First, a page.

As the officers pushed Sandoval against a squad car, Sandoval said, “please don't do this ․ I had a back surgery about 15 days ago․ I had major back surgery.” The officers grabbed Sandoval's arm to handcuff him, “pull[ed Sandoval] up by the arm,” and, “holding [Sandoval] from [his] belt or [his] pants,” “pushed” or “threw” Sandoval inside the patrol car. Sandoval began “screaming” that he was in “severe pain” and that he needed his medication. Sandoval was detained in the patrol car for 25 to 30 minutes, still “screaming in pain,” before officers responded to his requests for medication. Kenya witnessed all of these events.

Click to read more ...

Thursday
Mar232017

White Vallejo Cop who Attacked Surrendering Black Man w/ Metal Flashlight has Similar Complaint Against Him From Last Year

From [HERE] The white Vallejo police officer, Spener Bottomley, seen in two viral videos attacking an unarmed Black man, Dejuan Hall, in a street median is the subject of a civil rights complaint filed in federal district court last October.

In court documents obtained by the Times-Herald, the complaint alleges Spencer Bottomley, along with four other Vallejo police officers, used excessive force during an April 2016 arrest. Derrick Shields alleges that while laying face down on his stomach, he was kicked, punched, and struck with a baton by the officers, according to the complaint. Shields also alleges Bottomley struck him with a flashlight during the incident.

“As a result of the police beating, plaintiff lost consciousness, experienced bruises all over his body and spine, swollen face, fractured jaw, abrasions, and broken teeth,” the complaint alleges. Shields is seeking compensatory and punitive damages, along with damages for emotional distress.

Two weeks ago the videotaped struggle between Bottomley and Dejuan Hall, 23, of Vacaville — which went viral nationally — has some residents concerned about excessive force by the police department.

The incident occurred about 3:15 p.m. on March 10, when police responded to a call from employees at the Valero gas station on Fairgrounds Drive that a customer, later identified as Hall, was acting erratically.

After Bottomley confronted Hall outside the store, Hall ran, and Bottomley gave chase. Witnesses said the first arriving white officer (Bottomley) chased him for several minutes until he finally gave up and sat down in the middle of the street.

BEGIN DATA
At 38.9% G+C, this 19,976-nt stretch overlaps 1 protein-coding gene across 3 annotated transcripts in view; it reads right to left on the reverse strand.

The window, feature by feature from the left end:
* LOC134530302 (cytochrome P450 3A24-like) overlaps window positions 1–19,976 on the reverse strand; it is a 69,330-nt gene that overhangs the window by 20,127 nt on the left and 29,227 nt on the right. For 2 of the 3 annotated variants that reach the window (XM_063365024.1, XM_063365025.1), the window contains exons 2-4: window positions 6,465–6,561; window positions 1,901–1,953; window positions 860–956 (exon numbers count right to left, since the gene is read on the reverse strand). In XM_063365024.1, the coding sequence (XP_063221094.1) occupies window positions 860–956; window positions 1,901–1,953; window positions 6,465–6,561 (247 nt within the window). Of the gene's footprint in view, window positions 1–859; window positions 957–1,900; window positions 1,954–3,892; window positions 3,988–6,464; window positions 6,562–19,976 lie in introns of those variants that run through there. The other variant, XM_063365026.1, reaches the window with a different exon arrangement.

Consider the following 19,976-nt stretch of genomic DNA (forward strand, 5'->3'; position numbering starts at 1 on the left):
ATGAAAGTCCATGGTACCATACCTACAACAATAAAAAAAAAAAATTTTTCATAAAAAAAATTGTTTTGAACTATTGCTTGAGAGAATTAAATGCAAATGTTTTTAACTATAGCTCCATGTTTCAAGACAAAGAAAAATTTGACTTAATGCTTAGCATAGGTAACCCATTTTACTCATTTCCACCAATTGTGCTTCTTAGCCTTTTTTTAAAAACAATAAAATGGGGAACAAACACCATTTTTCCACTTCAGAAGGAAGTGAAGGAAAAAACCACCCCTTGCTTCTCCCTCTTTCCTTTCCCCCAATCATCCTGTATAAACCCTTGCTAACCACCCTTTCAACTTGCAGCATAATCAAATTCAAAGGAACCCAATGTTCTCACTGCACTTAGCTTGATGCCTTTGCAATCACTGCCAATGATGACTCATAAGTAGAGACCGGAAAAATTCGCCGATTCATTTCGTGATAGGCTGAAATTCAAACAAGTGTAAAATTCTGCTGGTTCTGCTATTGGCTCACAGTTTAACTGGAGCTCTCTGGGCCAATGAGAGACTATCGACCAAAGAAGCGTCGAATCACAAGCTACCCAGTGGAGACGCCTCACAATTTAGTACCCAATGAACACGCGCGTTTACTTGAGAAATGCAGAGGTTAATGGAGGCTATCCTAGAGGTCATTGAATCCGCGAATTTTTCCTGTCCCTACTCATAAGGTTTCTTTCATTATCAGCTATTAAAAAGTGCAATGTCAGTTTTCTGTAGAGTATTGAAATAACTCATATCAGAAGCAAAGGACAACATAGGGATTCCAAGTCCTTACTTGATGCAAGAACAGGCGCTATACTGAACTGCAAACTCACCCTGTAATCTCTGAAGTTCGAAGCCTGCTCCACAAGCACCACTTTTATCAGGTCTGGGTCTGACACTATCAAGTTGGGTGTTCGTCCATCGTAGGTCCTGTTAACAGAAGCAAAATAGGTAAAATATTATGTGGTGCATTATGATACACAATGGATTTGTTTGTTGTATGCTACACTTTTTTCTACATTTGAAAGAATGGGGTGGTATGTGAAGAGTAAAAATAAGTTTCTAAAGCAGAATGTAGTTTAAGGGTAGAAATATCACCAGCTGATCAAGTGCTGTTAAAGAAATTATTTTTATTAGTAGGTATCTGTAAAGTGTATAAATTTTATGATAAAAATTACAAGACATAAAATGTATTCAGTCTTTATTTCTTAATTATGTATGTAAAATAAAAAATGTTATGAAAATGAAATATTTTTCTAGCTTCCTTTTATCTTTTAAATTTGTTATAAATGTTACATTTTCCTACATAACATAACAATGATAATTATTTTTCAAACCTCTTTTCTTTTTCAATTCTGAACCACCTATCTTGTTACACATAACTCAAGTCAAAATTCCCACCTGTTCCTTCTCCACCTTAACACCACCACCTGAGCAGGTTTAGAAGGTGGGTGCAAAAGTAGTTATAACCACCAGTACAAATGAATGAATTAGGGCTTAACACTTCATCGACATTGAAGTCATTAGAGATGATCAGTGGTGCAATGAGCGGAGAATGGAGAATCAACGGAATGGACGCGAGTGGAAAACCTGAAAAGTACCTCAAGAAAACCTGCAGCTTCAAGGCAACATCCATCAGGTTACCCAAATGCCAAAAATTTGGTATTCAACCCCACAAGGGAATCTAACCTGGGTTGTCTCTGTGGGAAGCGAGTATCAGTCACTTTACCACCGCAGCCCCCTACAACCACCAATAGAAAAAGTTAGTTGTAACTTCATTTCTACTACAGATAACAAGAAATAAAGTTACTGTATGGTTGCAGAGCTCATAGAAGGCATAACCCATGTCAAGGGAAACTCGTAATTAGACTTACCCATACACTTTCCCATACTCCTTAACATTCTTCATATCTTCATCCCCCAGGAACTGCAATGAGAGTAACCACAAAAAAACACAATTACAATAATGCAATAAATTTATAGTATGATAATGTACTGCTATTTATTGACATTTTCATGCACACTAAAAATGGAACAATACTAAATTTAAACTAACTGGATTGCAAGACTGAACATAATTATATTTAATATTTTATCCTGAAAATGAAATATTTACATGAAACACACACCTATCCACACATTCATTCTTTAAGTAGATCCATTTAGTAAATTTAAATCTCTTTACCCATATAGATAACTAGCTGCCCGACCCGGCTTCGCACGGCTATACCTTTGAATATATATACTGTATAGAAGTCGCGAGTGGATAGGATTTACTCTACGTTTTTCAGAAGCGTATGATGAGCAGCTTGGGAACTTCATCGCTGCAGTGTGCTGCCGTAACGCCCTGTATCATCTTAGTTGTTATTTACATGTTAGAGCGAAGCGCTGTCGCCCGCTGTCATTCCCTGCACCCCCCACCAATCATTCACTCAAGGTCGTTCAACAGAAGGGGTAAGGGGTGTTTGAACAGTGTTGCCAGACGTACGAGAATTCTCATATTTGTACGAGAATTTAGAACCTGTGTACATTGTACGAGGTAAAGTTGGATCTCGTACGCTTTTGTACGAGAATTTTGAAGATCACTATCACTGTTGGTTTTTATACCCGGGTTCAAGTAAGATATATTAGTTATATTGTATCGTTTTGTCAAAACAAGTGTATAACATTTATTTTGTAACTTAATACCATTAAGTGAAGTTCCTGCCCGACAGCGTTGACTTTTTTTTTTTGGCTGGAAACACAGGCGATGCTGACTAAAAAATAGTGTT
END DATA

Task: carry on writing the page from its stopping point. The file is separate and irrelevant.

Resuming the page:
Then, while he was sitting - surrendered on the ground in the median - the officer dove or pounced on him from behind. Perhaps surprised, Hall appeared to defend himself as the officer started striking him in his face with his fist and elbow. The officer then strikes the Black man with a metal flashlight. Subsequently, another white cop arrives and although both cops appear to have subdued him the cop continues to hit him with a metal flashlight. 

A second officer arrives and places his knee on Hall in an attempt to subdue him. Bottomley continues to strike Hall, while additional officers arrive on scene and demand the crowd back up from the incident.

“The kid surrendered,” said one witness who didn’t want to give his name. “The cop, on the other hand, came up right behind him and he was tired too. But he immediately dove on the kid and started wailing on him.” [MORE]

In response, numerous speakers at the March 14 Vallejo City Council meeting expressed concern regarding the content of the videos, with many demanding the council, mayor and city manager get involved and prevent similar incidents from occurring. Other speakers said officers need training on how to handle disabled individuals or persons with mental illness.

The local branch of the NAACP, Chapter 1081, issued a statement last week in response to the videos.

“Physical abuse or excessive police force is not an option,” wrote chapter president Jimmie Jackson. “With that on the table NAACP has launched its own independent investigation as to what occurred before, during and after the arrest of Mr. Dejuan Hall.

Click to read more ...

Thursday
Mar232017

White Joliet Cops & DA Lied to Arrest, Charge & Detain Black Man: Supremes Rule 4th Amendment Applies to Pre-Trial Detention After Arrest

48 Days in Jail Off Lies & Bullshit. The US Supreme Court [official website] ruled [opinion, PDF] Tuesday that Fourth Amendment [text] protections against unreasonable seizure can continue after the legal process has concluded. In Manuel v. City of Joliet [SCOTUSblog materials], the court reversed the lower court in a 6-2 decision. [MORE] The opinion is [HERE] and [MORE] White supremacy/racism is carried out by deception & violence